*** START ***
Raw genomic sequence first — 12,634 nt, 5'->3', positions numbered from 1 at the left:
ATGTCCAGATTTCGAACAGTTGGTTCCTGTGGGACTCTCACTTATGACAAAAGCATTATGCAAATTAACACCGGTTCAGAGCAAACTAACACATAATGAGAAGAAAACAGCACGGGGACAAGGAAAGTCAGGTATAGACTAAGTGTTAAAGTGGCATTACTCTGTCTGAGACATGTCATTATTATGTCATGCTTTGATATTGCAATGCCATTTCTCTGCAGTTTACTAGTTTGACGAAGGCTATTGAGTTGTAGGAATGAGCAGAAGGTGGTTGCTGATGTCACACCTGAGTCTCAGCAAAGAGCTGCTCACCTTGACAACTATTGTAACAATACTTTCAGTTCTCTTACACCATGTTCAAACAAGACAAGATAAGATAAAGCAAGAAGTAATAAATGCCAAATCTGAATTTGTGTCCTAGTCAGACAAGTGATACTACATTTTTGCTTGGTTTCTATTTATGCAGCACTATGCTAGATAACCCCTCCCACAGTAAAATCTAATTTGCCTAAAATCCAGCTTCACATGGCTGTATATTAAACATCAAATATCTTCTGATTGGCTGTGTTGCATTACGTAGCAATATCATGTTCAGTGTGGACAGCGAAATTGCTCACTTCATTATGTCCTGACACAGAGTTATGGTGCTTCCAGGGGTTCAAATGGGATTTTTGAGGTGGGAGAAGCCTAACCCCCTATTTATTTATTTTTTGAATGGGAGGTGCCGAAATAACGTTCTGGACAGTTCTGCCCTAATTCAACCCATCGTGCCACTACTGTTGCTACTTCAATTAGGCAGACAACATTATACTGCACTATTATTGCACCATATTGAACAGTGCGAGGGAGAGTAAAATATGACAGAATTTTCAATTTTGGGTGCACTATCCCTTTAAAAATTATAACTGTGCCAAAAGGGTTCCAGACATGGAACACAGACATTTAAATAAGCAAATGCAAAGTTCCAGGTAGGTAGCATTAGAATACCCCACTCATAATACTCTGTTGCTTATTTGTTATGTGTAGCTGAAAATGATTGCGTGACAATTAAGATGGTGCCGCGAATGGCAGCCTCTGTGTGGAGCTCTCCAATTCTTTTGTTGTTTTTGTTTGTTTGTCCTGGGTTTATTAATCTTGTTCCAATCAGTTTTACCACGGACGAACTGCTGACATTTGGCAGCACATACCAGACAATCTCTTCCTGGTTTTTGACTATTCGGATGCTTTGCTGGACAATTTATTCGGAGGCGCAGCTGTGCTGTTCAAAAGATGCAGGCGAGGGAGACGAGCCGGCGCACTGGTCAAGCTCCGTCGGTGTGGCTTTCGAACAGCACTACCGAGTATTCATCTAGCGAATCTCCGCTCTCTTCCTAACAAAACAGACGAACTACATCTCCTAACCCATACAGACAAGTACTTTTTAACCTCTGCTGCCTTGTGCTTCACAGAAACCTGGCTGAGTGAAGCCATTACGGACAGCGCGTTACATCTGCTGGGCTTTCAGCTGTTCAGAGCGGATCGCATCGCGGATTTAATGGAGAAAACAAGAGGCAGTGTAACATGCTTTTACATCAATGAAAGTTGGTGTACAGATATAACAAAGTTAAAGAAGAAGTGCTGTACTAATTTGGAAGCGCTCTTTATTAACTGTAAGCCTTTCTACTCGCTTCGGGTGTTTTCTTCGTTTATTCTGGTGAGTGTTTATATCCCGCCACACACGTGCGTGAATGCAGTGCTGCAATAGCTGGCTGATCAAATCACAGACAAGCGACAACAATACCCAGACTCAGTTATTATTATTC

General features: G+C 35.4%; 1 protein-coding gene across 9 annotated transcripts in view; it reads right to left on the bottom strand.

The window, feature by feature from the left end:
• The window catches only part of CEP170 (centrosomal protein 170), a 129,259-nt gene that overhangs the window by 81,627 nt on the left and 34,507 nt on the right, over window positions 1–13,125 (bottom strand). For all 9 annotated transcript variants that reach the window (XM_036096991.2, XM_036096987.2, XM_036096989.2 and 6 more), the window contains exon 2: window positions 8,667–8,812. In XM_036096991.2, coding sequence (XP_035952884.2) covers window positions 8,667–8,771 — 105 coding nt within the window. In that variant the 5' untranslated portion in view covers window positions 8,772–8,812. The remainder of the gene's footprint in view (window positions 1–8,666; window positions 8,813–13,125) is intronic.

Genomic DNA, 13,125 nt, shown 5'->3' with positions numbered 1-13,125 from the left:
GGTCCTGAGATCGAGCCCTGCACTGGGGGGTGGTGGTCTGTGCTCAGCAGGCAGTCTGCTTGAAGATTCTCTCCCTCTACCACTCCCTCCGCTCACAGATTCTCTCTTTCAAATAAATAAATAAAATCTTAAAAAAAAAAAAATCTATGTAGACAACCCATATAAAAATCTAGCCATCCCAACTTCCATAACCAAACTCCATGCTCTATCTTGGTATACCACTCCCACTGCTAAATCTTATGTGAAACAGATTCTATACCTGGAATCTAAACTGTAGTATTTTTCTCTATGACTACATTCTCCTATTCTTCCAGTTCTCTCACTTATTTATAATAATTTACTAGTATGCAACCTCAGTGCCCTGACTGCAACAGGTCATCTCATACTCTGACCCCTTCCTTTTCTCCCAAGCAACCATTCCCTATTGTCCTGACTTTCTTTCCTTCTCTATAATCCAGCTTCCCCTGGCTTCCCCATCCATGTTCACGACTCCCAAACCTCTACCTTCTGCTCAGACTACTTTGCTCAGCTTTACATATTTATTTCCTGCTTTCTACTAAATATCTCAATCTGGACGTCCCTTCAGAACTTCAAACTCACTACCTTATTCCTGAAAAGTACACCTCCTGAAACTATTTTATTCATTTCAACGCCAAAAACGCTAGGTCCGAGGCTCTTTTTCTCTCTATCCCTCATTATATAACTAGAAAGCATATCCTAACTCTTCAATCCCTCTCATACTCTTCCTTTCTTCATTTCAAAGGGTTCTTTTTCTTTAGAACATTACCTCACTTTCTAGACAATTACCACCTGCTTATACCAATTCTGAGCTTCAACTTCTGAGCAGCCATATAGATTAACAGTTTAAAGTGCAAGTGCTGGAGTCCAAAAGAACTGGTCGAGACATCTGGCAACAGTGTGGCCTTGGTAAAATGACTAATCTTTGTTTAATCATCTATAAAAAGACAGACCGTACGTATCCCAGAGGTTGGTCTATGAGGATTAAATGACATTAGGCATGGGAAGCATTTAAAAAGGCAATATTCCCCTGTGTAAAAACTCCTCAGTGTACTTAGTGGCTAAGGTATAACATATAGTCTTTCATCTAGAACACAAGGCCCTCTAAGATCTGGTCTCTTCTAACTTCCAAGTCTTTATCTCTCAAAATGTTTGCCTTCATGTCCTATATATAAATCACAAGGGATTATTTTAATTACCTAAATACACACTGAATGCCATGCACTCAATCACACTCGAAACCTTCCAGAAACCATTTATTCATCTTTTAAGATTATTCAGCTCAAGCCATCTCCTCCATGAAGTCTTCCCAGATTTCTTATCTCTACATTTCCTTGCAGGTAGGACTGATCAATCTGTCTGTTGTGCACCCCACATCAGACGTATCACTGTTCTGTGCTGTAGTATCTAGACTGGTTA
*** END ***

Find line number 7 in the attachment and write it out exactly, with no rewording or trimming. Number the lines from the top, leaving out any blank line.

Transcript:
GGTCCTGAGATCGAGCCCTGCACTGGGGGGTGGTGGTCTGTGCTCAGCAGGCAGTCTGCTTGAAGATTCTCTCCCTCTACCACTCCCTCCGCTCACAGATTCTCTCTTTCAAATAAATAAATAAAATCTTAAAAAAAAAAAAATCTATGTAGACAACCCATATAAAAATCTAGCCATCCCAACTTCCATAACCAAACTCCATGCTCTATCTTGGTATACCACTCCCACTGCTAAATCTTATGTGAAACAGATTCTATACCTGGAATCTAAACTGTAGTATTTTTCTCTATGACTACATTCTCCTATTCTTCCAGTTCTCTCACTTATTTATAATAATTTACTAGTATGCAACCTCAGTGCCCTGACTGCAACAGGTCATCTCATACTCTGACCCCTTCCTTTTCTCCCAAGCAACCATTCCCTATTGTCCTGACTTTCTTTCCTTCTCTATAATCCAGCTTCCCCTGGCTTCCCCATCCATGTTCACGACTCCCAAACCTCTACCTTCTGCTCAGACTACTTTGCTCAGCTTTACATATTTATTTCCTGCTTTCTACTAAATATCTCAATCTGGACGTCCCTTCAGAACTTCAAACTCACTACCTTATTCCTGAAAAGTACACCTCCTGAAACTATTTTATTCATTTCAACGCCAAAAACGCTAGGTCCGAGGCTCTTTTTCTCTCTATCCCTCATTATATAACTAGAAAGCATATCCTAACTCTTCAATCCCTCTCATACTCTTCCTTTCTTCATTTCAAAGGGTTCTTTTTCTTTAGAACATTACCTCACTTTCTAGACAATTACCACCTGCTTATACCAATTCTGAGCTTCAACTTCTGAGCAGCCATATAGATTAACAGTTTAAAGTGCAAGTGCTGGAGTCCAAAAGAACTGGTCGAGACATCTGGCAACAGTGTGGCCTTGGTAAAATGACTAATCTTTGTTTAATCATCTATAAAAAGACAGACCGTACGTATCCCAGAGGTTGGTCTATGAGGATTAAATGACATTAGGCATGGGAAGCATTTAAAAAGGCAATATTCCCCTGTGTAAAAACTCCTCAGTGTACTTAGTGGCTAAGGTATAACATATAGTCTTTCATCTAGAACACAAGGCCCTCTAAGATCTGGTCTCTTCTAACTTCCAAGTCTTTATCTCTCAAAATGTTTGCCTTCATGTCCTATATATAAATCACAAGGGATTATTTTAATTACCTAAATACACACTGAATGCCATGCACTCAATCACACTCGAAACCTTCCAGAAACCATTTATTCATCTTTTAAGATTATTCAGCTCAAGCCATCTCCTCCATGAAGTCTTCCCAGATTTCTTATCTCTACATTTCCTTGCAGGTAGGACTGATCAATCTGTCTGTTGTGCACCCCACATCAGACGTATCACTGTTCTGTGCTGTAGTATCTAGACTGGTTA